If you are worried that your cat is eating out every night, or they have a specific medical condition that makes them super-hungry, or they require a special diet, you should alert your neighbors to this. A simple solution is to write a message on your cat’s collar or make a temporary paper collar. Or even better, stop by and have a friendly chat with them in person.

7. A Kind Samaritan Has Mistakenly ‘Rescued’ Your Cat

Cat-loving citizens will often be concerned if they see an elderly, frail cat wandering the streets or a young kitten playing on the road where there are vehicles. Some will believe that the safest option for that pet is to be taken to the pound or a local veterinary clinic as the cat might be a stray, lost, or unwell. In some cases, animal control will pick up pets that appear to be stray.

Sadly, some of these cats never reunite with their owners despite the best intentions of the passer-by. Ensuring your cat is microchipped is the single most important step you can take to give your missing cat the best chance of being reunited with you.

Also Read: Why Does My Cat Run Away From Me?

Frequently Asked Questions

How do I stop my cat from running away from home?

Outdoor cats are at a much higher risk of running away than indoor cats, although escaping may be a real risk for the latter. If you are not planning to convert your cat to a house cat (and let’s be honest, that doesn’t suit some cats), here are some simple tips to help keep your cat closer to home.

Ensure your cat is microchipped and your details are up to date. Consider fitting your cat with a GPS tracker; this is a good option for cats that have a history of roaming. How about introducing a curfew? Keeping them indoors after dark can avoid all sorts of mishaps.

If your cat has a favorite treat, try shaking it in a can whilst calling their name to entice them home each night; but make sure they get their reward! And of course, make their home as calm, inviting, and cat-friendly as possible so that it becomes their safe space and the place they love the most.

What should I do if I move house?

Allowing your cat to settle in a new home for several weeks after a house move is advisable and a period indoors may be required. Walking your cat on a leash and harness during this time can provide some valuable outdoor time for acclimatization and stimulation.

You can gradually increase the time spent outside until they are more familiar with their surroundings.  Focus on enriching their indoor space with new toys, places to hide, scratch posts, and snuggly blankets.

Do cats come home after they run away?

The good news is that many cats will return home after running away. Even injured cats often manage to make their way home despite all odds. Cats appear to have exceptional homing instincts and those living in more rural areas can have substantial territories.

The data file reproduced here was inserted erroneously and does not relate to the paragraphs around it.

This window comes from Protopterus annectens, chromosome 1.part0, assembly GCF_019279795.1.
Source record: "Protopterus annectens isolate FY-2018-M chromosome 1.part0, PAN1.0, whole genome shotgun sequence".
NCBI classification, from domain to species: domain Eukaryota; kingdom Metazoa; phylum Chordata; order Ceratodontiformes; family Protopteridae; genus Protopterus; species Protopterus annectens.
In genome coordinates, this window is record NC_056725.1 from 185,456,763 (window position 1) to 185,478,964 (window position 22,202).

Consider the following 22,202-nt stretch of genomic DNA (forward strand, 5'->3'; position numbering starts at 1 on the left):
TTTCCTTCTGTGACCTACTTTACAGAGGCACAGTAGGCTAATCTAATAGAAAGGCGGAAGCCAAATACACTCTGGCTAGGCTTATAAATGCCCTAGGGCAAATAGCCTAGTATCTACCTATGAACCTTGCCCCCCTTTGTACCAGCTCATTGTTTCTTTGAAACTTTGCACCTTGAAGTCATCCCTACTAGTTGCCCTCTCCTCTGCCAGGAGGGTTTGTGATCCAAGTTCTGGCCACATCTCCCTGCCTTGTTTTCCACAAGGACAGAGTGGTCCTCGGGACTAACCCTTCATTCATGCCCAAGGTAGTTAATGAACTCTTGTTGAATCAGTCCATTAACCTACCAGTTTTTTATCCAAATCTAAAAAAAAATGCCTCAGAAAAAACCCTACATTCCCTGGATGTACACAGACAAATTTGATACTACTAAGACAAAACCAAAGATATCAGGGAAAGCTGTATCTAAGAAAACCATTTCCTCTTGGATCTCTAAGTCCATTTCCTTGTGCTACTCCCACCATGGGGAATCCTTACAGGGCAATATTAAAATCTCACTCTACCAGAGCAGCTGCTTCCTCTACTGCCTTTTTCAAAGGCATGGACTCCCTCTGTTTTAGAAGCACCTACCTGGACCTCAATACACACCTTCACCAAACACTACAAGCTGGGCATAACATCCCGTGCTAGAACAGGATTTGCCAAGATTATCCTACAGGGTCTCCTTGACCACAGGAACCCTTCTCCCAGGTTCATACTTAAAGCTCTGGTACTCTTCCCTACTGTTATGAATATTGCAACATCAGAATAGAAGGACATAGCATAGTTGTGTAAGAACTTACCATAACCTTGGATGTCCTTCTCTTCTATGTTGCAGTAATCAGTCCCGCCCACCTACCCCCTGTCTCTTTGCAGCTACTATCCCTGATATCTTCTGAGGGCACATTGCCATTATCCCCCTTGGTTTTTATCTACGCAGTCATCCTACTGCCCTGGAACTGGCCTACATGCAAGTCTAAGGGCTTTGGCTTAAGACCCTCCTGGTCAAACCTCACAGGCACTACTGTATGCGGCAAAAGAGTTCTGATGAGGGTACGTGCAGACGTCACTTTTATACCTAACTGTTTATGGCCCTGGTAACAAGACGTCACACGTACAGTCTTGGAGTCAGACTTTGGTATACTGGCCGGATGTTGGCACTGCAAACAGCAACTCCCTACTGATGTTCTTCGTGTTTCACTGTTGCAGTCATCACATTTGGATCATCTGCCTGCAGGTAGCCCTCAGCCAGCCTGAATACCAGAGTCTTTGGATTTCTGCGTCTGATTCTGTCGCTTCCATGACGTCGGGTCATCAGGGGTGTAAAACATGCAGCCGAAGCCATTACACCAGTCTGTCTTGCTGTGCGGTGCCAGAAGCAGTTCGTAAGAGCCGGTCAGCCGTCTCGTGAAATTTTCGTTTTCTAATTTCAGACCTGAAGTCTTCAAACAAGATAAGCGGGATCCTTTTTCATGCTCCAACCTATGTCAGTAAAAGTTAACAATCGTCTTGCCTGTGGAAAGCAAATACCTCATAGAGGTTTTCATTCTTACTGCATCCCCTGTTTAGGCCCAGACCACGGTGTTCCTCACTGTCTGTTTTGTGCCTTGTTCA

But, if your cat has gone missing for more than 24 hours, or sooner if they have a very regular daily routine, it is important to be proactive in trying to find them as soon as possible. Your cat may not be as far away as you think, but without actively seeking them out, you may be less likely to be reunited.

What should I do if I think my cat has run away?

It’s hard not to feel helpless if your cat has run away, but thankfully there are lots of things that you as a pet parent can do to help your cat if they have gone missing:

  1. Inform the microchip company that your cat is missing
  2. Call the local vet clinics, local shelters, and the local pound
  3. Put up lost cat posters or post flyers in the neighborhood
  4. Put a message on local groups and lost and found pet groups on social media - include a photo of your cat
  5. Go out looking in all of his favorite places
  6. Ask your neighbors to check their outbuildings and vehicles

How likely is it that my cat will come home?

We are incredibly lucky, thanks to the development of microchips and social media, that a huge number of lost cats are reunited with their families. Even after extended periods and traveling long distances, some cats still make it home.

But taking measures to reduce the chance of your cat running away and acting quickly when he is missing will have a huge impact on whether your kitty makes it home safely to you.

View Sources
Cats.com uses high-quality, credible sources, including peer-reviewed studies, to support the claims in our articles. This content is regularly reviewed and updated for accuracy. Visit our About Us page to learn about our standards and meet our veterinary review board.
  1. Cafazzo S, Bonanni R, Natoli E. (2019). Neutering Effects on Social Behaviour of Urban Unowned Free-Roaming Domestic Cats. Animals (Basel), 9(12),1105. Retrieved July 27, 2022.

  2. Jensen HA, Meilby H, Nielsen SS, Sandøe P. (2022) Movement Patterns of Roaming Companion Cats in Denmark-A Study Based on GPS Tracking. Animals (Basel),12(14),1748. Retrieved July 27, 2022.

  3. Loyd KA, Hernandez SM, Abernathy KJ, Shock BC, Marshall GJ. (2013). Risk behaviours exhibited by free-roaming cats in a suburban US town. Veterinary Record, 173(12),295. Retrieved July 27, 2022.

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About Dr. Rosalind Wright

Dr. Wright currently has a role at a veterinary hospital. She developed a strong interest in small animal emergency and critical care medicine. She enjoys writing for vets, particularly on cat behavior and nutrition, and leads a local team for the charity StreetVet.